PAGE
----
Through an open-records request, the AP obtained records showing that Connecticut officials had been warned since 2003 about a chimpanzee that attacked a woman in February. A Stamford citizen sent an e-mail to the state Department of Environmental Protection asking for a thorough investigation after the chimp escaped from his owner's car in 2003. Someone who ran a primate rescue operation suggested that the chimp be placed in a sanctuary in 2004. The general public began contacting the department with safety concerns. The DEP said no calls or letters presented "specific information indicating that Travis (the chimp) had threatened the public safety or was exhibiting behavior that could lead to such a threat."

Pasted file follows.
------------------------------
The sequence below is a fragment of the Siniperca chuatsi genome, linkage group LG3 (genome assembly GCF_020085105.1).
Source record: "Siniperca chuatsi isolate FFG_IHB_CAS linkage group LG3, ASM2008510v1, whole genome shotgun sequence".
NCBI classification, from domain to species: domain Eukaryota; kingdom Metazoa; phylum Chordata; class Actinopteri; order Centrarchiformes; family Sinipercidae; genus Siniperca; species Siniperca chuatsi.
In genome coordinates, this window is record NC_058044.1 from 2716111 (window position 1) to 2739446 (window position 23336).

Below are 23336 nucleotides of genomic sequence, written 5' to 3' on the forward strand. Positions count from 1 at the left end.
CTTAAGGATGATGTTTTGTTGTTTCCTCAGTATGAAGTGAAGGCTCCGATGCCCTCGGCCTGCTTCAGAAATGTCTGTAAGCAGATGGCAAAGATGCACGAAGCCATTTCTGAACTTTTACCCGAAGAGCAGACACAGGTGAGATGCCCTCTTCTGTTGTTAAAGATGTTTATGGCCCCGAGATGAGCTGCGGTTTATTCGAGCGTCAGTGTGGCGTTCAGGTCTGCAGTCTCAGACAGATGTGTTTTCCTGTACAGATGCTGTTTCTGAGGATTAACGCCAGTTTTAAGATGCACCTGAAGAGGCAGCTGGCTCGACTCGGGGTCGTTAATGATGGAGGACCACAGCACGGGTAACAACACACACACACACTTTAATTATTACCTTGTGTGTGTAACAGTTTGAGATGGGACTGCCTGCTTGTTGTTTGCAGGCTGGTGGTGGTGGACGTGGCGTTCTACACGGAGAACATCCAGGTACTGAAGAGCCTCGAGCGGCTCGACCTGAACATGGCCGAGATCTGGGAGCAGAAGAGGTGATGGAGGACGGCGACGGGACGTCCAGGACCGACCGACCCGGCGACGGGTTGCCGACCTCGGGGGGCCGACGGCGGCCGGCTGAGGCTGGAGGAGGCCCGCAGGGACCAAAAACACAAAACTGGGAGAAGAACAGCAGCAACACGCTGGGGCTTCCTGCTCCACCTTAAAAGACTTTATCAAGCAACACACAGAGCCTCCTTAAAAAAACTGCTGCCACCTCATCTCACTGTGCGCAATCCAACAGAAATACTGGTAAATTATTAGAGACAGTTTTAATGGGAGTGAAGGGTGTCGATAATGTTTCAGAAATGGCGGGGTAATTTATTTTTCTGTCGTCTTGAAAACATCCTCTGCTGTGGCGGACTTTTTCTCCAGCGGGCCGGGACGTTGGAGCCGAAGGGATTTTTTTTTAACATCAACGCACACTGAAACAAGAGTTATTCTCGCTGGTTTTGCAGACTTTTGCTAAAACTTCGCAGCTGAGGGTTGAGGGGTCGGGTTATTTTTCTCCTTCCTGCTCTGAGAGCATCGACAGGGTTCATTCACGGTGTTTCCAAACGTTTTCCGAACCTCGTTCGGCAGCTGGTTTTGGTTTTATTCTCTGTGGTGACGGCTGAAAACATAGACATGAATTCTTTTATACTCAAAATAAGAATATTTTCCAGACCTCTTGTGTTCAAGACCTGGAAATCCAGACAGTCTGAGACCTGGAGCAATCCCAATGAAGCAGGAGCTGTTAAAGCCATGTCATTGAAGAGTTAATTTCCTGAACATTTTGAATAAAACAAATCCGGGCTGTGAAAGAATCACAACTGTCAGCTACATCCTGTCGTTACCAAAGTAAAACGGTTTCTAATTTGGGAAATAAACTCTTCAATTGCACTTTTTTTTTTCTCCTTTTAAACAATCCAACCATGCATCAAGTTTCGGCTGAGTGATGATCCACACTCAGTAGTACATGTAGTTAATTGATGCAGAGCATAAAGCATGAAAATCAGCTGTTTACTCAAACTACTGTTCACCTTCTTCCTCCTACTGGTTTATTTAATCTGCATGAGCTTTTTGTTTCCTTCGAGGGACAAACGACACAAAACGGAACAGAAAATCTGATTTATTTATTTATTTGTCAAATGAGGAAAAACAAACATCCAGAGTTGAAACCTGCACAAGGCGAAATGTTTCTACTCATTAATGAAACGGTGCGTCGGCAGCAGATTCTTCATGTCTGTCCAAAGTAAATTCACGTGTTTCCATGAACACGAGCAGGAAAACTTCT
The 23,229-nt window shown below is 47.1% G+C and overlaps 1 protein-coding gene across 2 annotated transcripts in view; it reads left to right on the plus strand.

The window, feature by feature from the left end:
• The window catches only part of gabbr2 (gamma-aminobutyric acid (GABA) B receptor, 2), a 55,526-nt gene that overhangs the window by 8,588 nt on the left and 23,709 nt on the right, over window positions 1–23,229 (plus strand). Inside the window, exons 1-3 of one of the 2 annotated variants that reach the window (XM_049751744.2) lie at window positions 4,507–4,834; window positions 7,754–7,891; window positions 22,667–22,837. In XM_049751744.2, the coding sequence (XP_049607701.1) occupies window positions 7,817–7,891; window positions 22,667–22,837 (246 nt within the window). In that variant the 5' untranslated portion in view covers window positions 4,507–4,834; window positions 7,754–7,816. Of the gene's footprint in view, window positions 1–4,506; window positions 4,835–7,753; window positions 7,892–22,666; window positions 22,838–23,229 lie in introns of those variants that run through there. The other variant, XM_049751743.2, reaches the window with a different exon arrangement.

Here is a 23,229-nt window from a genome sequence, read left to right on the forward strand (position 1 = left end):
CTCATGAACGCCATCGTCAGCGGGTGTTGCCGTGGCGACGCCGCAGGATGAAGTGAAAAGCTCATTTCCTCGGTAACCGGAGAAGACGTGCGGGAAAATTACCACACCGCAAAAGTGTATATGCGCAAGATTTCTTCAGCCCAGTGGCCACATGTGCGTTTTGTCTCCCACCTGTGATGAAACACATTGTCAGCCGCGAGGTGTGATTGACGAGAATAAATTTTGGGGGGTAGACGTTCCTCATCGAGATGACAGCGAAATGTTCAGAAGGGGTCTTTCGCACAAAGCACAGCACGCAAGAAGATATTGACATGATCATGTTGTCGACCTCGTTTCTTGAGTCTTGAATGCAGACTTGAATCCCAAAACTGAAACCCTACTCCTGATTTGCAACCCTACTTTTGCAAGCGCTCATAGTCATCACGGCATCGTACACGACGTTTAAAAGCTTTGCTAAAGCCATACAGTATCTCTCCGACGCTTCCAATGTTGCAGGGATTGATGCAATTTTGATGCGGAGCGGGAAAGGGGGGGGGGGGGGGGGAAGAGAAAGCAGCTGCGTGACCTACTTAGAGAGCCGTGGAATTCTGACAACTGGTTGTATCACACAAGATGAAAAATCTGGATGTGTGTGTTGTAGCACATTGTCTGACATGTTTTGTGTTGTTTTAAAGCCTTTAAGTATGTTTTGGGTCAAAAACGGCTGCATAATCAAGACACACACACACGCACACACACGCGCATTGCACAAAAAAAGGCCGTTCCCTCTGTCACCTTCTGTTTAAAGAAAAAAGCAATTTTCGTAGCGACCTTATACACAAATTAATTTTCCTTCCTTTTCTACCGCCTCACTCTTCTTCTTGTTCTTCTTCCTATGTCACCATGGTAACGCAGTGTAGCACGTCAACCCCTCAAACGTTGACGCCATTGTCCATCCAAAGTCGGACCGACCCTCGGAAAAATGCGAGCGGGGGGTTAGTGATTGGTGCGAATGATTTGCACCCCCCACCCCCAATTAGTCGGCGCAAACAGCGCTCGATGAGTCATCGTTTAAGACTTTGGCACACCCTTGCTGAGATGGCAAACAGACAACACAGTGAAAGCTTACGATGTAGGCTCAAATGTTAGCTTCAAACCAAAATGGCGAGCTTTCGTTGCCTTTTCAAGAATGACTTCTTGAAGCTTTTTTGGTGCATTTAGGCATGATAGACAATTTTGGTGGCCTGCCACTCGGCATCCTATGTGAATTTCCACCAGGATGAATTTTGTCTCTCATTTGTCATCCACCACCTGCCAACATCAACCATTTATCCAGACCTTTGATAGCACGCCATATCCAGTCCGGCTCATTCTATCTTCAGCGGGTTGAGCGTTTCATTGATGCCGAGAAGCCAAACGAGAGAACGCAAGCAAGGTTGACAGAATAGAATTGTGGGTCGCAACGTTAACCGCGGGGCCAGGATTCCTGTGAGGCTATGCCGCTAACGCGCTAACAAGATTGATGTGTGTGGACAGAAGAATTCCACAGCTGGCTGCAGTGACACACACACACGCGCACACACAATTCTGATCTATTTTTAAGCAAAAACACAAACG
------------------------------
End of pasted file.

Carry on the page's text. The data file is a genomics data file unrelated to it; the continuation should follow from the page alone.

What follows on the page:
Connecticut officials were repeatedly warned about the dangers posed by a chimpanzee who later mauled and blinded a woman and were urged — more than three years before the attack — to take action, but failed to do so, according to records obtained by The Associated Press.
The 200-pound chimpanzee named Travis attacked Charla Nash of Stamford in February, ripping off her hands, nose, lips and eyelids. She has been hospitalized for months at the Cleveland Clinic, where her condition late last week was listed as stable.
The state's response could affect a high-stakes lawsuit the victim's family filed against the chimp's owner, Sandra Herold of Stamford, seeking $50 million in damages. Attorneys are weighing whether to sue others as well, but declined to comment further.
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